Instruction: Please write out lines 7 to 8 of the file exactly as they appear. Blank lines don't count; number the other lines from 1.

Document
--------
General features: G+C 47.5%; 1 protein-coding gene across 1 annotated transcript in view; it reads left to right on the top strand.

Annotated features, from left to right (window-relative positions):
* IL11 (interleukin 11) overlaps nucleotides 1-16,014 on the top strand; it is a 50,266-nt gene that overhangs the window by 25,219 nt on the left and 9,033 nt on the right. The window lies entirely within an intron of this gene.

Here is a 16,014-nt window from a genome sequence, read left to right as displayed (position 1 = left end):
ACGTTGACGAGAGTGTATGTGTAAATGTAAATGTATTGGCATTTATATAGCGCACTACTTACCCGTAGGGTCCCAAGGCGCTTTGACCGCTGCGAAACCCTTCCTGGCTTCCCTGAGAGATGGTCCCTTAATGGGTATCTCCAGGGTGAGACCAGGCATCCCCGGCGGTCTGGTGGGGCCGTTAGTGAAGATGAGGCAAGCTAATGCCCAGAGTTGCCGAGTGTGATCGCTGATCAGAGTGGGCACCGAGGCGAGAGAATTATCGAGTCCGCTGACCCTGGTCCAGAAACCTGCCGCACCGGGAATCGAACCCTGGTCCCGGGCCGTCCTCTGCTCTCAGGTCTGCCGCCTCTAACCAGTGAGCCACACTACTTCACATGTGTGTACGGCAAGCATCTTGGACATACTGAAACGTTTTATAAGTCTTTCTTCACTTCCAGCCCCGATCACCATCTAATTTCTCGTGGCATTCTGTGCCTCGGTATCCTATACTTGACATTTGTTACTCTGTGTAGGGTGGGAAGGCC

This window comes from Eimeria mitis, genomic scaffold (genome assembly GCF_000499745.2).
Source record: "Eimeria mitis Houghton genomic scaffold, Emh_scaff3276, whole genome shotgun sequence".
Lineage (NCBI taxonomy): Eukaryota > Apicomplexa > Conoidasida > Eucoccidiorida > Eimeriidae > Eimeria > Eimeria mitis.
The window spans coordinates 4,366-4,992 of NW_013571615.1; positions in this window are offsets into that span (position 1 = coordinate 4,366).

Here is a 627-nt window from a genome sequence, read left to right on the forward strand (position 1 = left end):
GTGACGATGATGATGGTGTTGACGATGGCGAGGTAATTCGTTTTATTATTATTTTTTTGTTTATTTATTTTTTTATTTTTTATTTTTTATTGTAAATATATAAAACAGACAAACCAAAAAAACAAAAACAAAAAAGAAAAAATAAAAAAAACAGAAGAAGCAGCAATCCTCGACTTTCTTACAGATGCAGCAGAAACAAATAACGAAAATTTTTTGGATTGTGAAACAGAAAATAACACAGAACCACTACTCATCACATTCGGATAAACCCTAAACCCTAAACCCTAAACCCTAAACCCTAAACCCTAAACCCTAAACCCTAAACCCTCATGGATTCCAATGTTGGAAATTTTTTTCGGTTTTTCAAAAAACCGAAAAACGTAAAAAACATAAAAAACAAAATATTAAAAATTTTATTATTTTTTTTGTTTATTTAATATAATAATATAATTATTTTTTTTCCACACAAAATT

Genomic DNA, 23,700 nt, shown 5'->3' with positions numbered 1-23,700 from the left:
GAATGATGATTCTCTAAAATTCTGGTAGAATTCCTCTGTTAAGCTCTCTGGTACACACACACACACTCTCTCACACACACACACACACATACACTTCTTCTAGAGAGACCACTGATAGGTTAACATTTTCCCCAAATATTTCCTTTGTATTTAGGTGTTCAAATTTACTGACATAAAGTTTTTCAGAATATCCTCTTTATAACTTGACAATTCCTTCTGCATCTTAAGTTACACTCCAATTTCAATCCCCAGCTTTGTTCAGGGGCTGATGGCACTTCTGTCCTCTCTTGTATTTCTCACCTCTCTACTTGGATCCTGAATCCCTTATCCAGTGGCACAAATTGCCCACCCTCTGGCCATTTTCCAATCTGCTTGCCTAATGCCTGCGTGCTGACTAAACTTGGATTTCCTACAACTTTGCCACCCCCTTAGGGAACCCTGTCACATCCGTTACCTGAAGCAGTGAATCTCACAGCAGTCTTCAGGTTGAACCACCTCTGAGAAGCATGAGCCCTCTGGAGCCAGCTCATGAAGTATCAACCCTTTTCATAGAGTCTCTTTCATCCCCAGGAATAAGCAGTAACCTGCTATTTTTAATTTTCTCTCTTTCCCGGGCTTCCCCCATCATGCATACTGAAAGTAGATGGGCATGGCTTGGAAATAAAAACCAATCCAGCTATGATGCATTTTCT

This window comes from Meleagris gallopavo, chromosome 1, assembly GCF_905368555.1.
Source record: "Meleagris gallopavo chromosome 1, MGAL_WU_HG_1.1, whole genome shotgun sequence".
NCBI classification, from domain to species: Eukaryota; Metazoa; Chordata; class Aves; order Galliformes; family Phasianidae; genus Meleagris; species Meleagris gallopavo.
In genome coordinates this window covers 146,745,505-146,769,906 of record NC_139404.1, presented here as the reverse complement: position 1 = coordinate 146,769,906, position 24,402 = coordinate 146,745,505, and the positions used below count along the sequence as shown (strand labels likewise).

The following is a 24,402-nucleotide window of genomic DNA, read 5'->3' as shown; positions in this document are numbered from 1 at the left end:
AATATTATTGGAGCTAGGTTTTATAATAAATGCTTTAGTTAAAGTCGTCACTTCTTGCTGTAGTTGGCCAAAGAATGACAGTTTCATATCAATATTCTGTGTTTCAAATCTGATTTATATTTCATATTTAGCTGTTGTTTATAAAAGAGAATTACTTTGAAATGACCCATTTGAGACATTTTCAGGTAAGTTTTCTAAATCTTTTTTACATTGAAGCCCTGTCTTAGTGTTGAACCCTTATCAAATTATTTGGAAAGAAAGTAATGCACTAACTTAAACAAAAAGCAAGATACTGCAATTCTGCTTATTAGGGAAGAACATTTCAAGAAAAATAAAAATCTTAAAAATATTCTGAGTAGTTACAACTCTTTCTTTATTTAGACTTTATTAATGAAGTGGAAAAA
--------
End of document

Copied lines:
Source record: "Eimeria mitis Houghton genomic scaffold, Emh_scaff3276, whole genome shotgun sequence".
Lineage (NCBI taxonomy): Eukaryota > Apicomplexa > Conoidasida > Eucoccidiorida > Eimeriidae > Eimeria > Eimeria mitis.